The Reflection of Light

All Things Reflected

What is it about objects that let us see them? Why do we see the road, or a pen, or a best friend? If an object does not emit its own light (which accounts for most objects in the world), it must reflect light in order to be seen. The walls in the room that you are in do not emit their own light; they reflect the light from the ceiling "lights" overhead. Polished metal surfaces reflect light much like the silver layer on the back side of glass mirrors. A beam of light incident on the metal surface is reflected.

Reflection involves two rays - an incoming or incident ray and an outgoing or reflected ray. In Figure 1 we use a single line to illustrate a light ray reflected from the surface. The law of reflection requires that two rays are at identical angles but on opposite sides of the normal which is an imaginary line (dashed in Fig. 1) at right angles to the mirror located at the point where the rays meet. We show in Fig. 1 that the angles of incidence i and reflection i' are equal by joining the two angles with an equal sign.

Fig. 1 Light reflected from a metal surface with angle of incidence i equal to the angle of reflection i'. The dashed line (normal) is perpendicular to the surface.

All Things Equal

All reflected light obeys the relationship that the angle of incidence equals the angle of reflection. Just as images are reflected from the surface of a mirror, light reflected from a smooth water surface also produced a clear image. We call the reflection from a smooth, mirror-like surface specular (as shown in Figure 2a). When the surface of water is wind-blown and irregular, the rays of light are reflected in many directions. The law of reflection is still obeyed, but the incident rays (Fig. 2b) strike different regions which are inclined at different angles to each other. Consequently, the outgoing rays are reflected at many different angles and the image is disrupted. Reflection from such a rough surface is called diffuse reflection and appears matte.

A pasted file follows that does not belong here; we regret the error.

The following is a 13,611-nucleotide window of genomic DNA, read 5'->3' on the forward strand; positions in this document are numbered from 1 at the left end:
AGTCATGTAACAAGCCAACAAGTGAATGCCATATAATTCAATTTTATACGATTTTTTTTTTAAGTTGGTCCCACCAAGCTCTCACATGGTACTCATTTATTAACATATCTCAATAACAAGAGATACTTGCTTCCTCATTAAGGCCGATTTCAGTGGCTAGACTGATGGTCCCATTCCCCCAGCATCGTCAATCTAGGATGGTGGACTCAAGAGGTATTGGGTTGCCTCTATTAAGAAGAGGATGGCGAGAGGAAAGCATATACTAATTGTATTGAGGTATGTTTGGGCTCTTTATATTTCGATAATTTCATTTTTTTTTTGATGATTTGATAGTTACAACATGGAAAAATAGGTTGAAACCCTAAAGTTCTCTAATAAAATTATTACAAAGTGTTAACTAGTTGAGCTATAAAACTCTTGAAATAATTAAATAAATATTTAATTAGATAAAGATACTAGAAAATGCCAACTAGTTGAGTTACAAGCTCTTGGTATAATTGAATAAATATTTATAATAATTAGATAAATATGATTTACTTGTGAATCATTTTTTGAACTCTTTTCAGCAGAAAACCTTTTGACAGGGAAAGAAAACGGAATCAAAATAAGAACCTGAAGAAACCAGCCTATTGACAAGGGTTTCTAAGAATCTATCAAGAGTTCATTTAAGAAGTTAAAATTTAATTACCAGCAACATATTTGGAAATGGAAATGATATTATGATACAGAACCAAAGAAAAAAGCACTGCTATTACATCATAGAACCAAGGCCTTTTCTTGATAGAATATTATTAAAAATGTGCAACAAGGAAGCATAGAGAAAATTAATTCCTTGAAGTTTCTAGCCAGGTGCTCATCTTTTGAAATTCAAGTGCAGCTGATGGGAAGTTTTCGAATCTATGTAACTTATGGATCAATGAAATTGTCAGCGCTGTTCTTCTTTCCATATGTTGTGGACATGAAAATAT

Fig. 2 Light reflection from a) smooth surface (specular reflection ) and b) rough surface (diffuse reflection). In both cases the angle of incidence equals the angle of reflection at the point that the light ray strikes the surface.

Light is also reflected when it is incident on a surface or interface between two different materials such as the surface between air and water, or glass and water. Each time a ray of light strikes a boundary between two materials - air/glass or glass/water - some of the light is reflected. The laws of reflection are obeyed at all interfaces. The amount of reflected light at the interface depends on the differences in refraction between the two adjoining materials.

Page authored by the ACEPT W3 Group
Department of Physics and Astronomy, Arizona State University, Tempe, AZ 85287-1504
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